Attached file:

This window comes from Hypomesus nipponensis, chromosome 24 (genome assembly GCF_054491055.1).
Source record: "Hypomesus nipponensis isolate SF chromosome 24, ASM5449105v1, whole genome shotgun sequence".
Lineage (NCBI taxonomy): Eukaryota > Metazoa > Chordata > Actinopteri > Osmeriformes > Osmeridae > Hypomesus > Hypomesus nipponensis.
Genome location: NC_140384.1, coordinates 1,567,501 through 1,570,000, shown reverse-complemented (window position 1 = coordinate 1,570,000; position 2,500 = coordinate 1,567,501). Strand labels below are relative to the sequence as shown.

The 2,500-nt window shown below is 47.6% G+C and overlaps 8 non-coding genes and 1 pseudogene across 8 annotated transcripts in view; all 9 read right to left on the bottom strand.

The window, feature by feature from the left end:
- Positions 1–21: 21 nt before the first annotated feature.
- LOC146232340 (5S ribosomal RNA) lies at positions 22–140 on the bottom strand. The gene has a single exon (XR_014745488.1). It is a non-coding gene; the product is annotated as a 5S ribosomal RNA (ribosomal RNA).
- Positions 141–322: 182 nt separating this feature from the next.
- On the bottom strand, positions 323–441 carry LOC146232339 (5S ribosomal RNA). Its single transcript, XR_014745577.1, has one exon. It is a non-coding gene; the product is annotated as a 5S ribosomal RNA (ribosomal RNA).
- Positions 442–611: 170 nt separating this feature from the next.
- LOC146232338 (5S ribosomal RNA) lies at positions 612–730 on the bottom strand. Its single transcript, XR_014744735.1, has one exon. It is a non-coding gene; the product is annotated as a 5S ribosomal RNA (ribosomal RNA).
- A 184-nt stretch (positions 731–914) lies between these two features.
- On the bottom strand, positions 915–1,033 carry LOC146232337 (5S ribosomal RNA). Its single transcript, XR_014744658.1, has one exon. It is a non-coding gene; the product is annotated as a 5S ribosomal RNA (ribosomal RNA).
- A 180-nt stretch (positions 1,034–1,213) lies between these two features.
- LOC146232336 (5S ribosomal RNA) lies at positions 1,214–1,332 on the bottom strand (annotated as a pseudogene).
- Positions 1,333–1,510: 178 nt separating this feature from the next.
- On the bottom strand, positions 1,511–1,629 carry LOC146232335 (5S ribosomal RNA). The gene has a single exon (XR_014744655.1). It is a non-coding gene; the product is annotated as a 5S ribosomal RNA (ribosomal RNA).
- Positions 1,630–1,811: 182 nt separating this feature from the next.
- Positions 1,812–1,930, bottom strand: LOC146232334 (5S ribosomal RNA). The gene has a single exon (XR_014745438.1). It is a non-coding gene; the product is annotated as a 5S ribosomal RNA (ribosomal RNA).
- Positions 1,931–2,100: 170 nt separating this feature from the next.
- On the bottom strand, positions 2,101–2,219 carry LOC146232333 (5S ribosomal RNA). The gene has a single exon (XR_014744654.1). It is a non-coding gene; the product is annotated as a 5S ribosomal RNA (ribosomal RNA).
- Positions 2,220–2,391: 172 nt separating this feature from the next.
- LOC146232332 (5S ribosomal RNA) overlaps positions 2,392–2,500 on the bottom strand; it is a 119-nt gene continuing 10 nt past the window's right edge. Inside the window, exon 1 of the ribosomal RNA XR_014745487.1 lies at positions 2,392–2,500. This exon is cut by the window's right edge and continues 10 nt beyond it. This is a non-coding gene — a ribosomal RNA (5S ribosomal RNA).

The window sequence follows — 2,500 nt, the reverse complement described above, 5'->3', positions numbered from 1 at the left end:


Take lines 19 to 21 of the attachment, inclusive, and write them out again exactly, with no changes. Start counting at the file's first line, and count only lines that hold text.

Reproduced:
- Positions 1,630–1,811: 182 nt separating this feature from the next.
- Positions 1,812–1,930, bottom strand: LOC146232334 (5S ribosomal RNA). The gene has a single exon (XR_014745438.1). It is a non-coding gene; the product is annotated as a 5S ribosomal RNA (ribosomal RNA).
- Positions 1,931–2,100: 170 nt separating this feature from the next.